Saturday, October 13, 2007
Pistachio Cherry Biscotti
A great long-lasting food for travelers many centuries ago, Biscotti was sustenance for the Roman legions on their military campaigns and was probably the original "hard tack", a dry hard biscuit designed to last almost forever by the twice ("bis") baking ("cotto") method. Its relatives are the German zwieback and the English biscuit. Those dunking their high-end little biscuits in a foamy cappuccino at the popular coffee shops today never imagined that biscotti has such utilitarian beginnings.
Biscotti's journey to sophistication began during the Renaissance when a Tuscan baker served the little biscuits dunked in "vin santo", a local sweet wine. The dry, crisp composition of the biscotti was the perfect instrument for dunking.
Authentic Italian biscotti is very simple to make and can be as fancy as you like by adding fruit and nuts or dipping the ends in white or dark chocolate. They make great gifts or for a simple dessert after a heavy meal.Although there are steps involved making biscotti, it is not difficult if you follow a few pointers. In the Spring 2007 issue of Baker's Companion, there is an article on creating authentic Italian biscotti which gives step-by-step instructions to ensure success in making these lovely little crisp cookies. Without going through all the steps in detail, here are three important ones.
1. To keep the biscotti from crumbling after the first baking, spritz the baked dough lightly, but thoroughly with water taking care to cover the sides and the top. Let stand 5 minutes before slicing. This is an important step especially if your biscotti contains nuts and fruits.
2. When cutting the biscotti for the second bake, use a serrated knife and cut with a straight up and down motion. This steps ensures that the biscotti will stand up for the second bake.
3. Instead of flipping the biscotti over to bake a third time, stand them up on the prepared baking sheet so the air can circulate around them as they bake.
2 large eggs
2/3 cup sugar (4 3/4 oz)
1/2 tsp baking powder
1/2 tsp salt
2 drops strong cherry flavor(optional)or 1 tsp vanilla
1 cup chopped pistachios (4 1/4 oz)
1 cup sweet or sour dried cherries (5 oz)
2 cups King Arthur Unbleached All-Purpose Flour
Preheat oven to 350 degrees F. Line a large baking sheet (18x 13-inch) with parchment paper. In a medium bowl, beat the eggs, sugar, baking powder, and vanilla or cherry flavoring until creamy looking. When properly beaten, the egg/sugar mixture will be thick and lemon colored and drop in a ribbon from the beater.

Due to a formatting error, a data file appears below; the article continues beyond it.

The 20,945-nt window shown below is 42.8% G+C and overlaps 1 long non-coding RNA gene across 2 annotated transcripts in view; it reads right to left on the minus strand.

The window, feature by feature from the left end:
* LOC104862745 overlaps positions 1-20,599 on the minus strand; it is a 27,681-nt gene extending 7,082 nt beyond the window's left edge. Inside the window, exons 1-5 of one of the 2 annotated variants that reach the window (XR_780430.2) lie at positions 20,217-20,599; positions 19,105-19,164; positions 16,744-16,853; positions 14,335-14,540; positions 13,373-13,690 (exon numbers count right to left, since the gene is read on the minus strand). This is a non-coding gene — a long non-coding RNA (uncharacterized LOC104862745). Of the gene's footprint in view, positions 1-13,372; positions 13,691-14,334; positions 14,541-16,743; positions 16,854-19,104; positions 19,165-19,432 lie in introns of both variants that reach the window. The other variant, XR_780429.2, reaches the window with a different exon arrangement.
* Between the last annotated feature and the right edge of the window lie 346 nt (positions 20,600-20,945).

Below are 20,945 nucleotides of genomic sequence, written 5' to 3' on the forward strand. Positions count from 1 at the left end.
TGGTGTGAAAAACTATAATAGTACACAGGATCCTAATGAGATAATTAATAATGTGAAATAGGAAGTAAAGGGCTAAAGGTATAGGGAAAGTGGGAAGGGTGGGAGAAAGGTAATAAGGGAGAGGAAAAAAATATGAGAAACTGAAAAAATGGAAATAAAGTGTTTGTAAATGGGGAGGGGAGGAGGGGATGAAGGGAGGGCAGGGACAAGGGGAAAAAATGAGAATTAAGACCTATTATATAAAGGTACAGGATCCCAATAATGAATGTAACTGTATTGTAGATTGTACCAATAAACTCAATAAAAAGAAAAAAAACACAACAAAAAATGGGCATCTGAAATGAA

Lower the mixer speed and add the flour beating gently until incorporated. Transfer the dough to the prepared baking sheet and shape into a rough log about 14 inches long, 2 1/2 inches wide and about 3/4 inch thick. Smooth the top of the dough with a wet dough scraper.
Bake the dough for 25 minutes. With dried fruit and nuts, it may be necessary to bake an additional 5-10 minutes. Remove from oven and let cool on pan from 5-25 minutes. I let mine cool about 15 minutes. Spray with the water as in pointer step 1. Let stand 5 minutes. This will soften the crust to make slicing easier.
Reduce oven temperature to 325 degrees F. Wait 5 minutes, then cut the biscotti on the diagonal into 3/4 inch slices using a serrated knife and straight up and down motions. If you slice the biscotti wider at the top than the bottom, they will topple over while baking the second time.
Set the biscotti upright on the prepared baking sheet 1/2 inch apart so the air can circulate. Bake for 25 minutes. Remove from the oven and transfer to a rack to cool. Store in an airtight container to preserve their texture. If the biscotti aren't as hard as you like, store uncovered overnight to continue drying. Biscotti can be stored at room temperature for two weeks; for longer storage, wrap airtight and freeze. Yield 14-16.
Recipe from The Baker's Companion, Spring 2007, page 64.
For more biscotti recipes, visit King Arthur Flour.
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